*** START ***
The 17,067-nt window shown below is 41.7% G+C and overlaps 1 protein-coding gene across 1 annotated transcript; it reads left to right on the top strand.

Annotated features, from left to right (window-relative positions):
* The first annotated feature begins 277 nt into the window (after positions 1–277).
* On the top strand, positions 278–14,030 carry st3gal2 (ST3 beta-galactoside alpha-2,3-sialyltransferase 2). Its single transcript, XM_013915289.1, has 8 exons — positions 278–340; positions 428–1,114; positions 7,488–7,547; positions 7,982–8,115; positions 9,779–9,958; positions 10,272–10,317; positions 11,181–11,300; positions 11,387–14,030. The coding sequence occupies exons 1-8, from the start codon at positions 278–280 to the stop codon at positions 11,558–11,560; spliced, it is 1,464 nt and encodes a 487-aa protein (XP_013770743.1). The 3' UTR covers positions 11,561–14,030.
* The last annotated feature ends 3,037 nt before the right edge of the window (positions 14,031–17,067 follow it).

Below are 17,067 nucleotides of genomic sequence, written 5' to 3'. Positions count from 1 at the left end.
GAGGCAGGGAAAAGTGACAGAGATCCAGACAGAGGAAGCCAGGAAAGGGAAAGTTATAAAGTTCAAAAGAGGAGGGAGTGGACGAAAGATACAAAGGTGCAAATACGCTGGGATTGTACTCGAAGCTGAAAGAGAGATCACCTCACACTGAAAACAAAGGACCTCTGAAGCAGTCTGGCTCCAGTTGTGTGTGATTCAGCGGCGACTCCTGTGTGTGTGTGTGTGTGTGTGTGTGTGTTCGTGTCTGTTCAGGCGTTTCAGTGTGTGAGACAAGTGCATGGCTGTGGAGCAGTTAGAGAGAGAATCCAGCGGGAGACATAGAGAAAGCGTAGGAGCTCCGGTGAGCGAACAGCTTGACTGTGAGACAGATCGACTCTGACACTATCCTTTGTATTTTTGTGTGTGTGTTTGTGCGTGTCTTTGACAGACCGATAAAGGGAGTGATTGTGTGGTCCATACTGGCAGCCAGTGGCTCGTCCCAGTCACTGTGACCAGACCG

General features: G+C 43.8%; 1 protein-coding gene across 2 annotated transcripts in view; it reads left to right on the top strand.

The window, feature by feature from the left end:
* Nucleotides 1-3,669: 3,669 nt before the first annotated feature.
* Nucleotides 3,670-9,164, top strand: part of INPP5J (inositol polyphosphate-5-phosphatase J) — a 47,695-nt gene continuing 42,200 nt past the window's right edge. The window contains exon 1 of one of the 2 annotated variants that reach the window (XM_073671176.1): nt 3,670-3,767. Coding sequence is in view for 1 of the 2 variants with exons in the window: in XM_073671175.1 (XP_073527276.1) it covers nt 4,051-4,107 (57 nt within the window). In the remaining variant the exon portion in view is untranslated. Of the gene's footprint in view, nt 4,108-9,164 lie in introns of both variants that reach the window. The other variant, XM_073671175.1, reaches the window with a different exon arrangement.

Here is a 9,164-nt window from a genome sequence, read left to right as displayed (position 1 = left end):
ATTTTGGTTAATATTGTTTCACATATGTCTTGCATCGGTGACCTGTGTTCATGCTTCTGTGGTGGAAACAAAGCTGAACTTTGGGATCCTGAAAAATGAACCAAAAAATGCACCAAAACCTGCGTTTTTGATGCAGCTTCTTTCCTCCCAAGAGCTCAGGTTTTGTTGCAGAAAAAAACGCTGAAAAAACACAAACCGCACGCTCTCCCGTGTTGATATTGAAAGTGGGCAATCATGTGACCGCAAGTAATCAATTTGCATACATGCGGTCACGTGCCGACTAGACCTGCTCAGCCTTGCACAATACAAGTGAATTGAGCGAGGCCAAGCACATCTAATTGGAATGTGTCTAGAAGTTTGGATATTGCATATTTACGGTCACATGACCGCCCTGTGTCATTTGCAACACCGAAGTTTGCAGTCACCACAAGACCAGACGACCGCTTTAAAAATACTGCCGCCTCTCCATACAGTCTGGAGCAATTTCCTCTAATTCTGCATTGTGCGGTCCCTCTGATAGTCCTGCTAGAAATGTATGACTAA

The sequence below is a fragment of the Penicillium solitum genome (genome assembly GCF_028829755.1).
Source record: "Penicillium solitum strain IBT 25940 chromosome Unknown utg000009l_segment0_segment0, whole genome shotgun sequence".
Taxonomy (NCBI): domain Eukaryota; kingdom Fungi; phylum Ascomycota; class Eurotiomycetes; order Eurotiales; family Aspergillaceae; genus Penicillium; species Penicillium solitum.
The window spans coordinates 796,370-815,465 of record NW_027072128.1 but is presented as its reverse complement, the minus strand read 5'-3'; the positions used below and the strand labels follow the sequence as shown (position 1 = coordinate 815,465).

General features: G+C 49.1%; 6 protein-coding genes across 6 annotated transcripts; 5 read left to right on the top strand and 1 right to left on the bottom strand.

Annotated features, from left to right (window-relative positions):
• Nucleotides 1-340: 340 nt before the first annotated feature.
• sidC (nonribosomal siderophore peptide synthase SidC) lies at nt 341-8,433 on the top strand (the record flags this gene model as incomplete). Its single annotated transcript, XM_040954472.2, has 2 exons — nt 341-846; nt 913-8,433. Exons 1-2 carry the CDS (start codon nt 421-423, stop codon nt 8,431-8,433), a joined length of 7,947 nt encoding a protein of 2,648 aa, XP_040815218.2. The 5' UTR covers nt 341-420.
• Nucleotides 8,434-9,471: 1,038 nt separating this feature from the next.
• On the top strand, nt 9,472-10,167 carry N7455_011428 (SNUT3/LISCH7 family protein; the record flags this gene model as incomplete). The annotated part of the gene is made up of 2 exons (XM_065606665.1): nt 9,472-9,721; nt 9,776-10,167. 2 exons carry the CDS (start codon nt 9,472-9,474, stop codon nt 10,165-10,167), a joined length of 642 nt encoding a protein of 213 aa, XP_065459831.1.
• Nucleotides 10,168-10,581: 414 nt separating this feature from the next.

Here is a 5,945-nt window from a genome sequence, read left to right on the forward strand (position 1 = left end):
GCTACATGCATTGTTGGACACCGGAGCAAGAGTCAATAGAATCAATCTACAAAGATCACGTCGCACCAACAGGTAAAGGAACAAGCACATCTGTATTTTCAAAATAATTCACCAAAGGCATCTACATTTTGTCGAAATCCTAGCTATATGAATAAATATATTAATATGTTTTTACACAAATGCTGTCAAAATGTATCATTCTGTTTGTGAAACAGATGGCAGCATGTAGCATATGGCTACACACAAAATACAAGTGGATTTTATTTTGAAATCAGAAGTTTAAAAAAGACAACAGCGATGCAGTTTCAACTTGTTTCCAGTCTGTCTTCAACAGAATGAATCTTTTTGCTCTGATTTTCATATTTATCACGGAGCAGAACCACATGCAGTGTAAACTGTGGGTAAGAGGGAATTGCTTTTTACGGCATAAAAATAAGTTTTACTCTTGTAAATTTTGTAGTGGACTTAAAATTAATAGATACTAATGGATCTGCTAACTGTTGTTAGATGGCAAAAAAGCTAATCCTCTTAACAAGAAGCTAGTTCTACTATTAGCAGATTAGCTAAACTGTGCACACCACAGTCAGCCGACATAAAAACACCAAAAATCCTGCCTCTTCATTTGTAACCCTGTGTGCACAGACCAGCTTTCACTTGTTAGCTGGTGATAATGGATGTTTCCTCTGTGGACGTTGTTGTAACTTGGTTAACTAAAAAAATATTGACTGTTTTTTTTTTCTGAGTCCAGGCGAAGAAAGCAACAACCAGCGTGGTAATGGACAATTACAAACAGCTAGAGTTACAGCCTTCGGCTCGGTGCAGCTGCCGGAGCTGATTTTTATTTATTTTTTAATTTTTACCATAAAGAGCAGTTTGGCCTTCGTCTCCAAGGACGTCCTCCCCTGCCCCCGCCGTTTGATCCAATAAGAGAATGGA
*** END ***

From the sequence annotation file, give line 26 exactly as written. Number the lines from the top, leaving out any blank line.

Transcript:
GCTACATGCATTGTTGGACACCGGAGCAAGAGTCAATAGAATCAATCTACAAAGATCACGTCGCACCAACAGGTAAAGGAACAAGCACATCTGTATTTTCAAAATAATTCACCAAAGGCATCTACATTTTGTCGAAATCCTAGCTATATGAATAAATATATTAATATGTTTTTACACAAATGCTGTCAAAATGTATCATTCTGTTTGTGAAACAGATGGCAGCATGTAGCATATGGCTACACACAAAATACAAGTGGATTTTATTTTGAAATCAGAAGTTTAAAAAAGACAACAGCGATGCAGTTTCAACTTGTTTCCAGTCTGTCTTCAACAGAATGAATCTTTTTGCTCTGATTTTCATATTTATCACGGAGCAGAACCACATGCAGTGTAAACTGTGGGTAAGAGGGAATTGCTTTTTACGGCATAAAAATAAGTTTTACTCTTGTAAATTTTGTAGTGGACTTAAAATTAATAGATACTAATGGATCTGCTAACTGTTGTTAGATGGCAAAAAAGCTAATCCTCTTAACAAGAAGCTAGTTCTACTATTAGCAGATTAGCTAAACTGTGCACACCACAGTCAGCCGACATAAAAACACCAAAAATCCTGCCTCTTCATTTGTAACCCTGTGTGCACAGACCAGCTTTCACTTGTTAGCTGGTGATAATGGATGTTTCCTCTGTGGACGTTGTTGTAACTTGGTTAACTAAAAAAATATTGACTGTTTTTTTTTTCTGAGTCCAGGCGAAGAAAGCAACAACCAGCGTGGTAATGGACAATTACAAACAGCTAGAGTTACAGCCTTCGGCTCGGTGCAGCTGCCGGAGCTGATTTTTATTTATTTTTTAATTTTTACCATAAAGAGCAGTTTGGCCTTCGTCTCCAAGGACGTCCTCCCCTGCCCCCGCCGTTTGATCCAATAAGAGAATGGA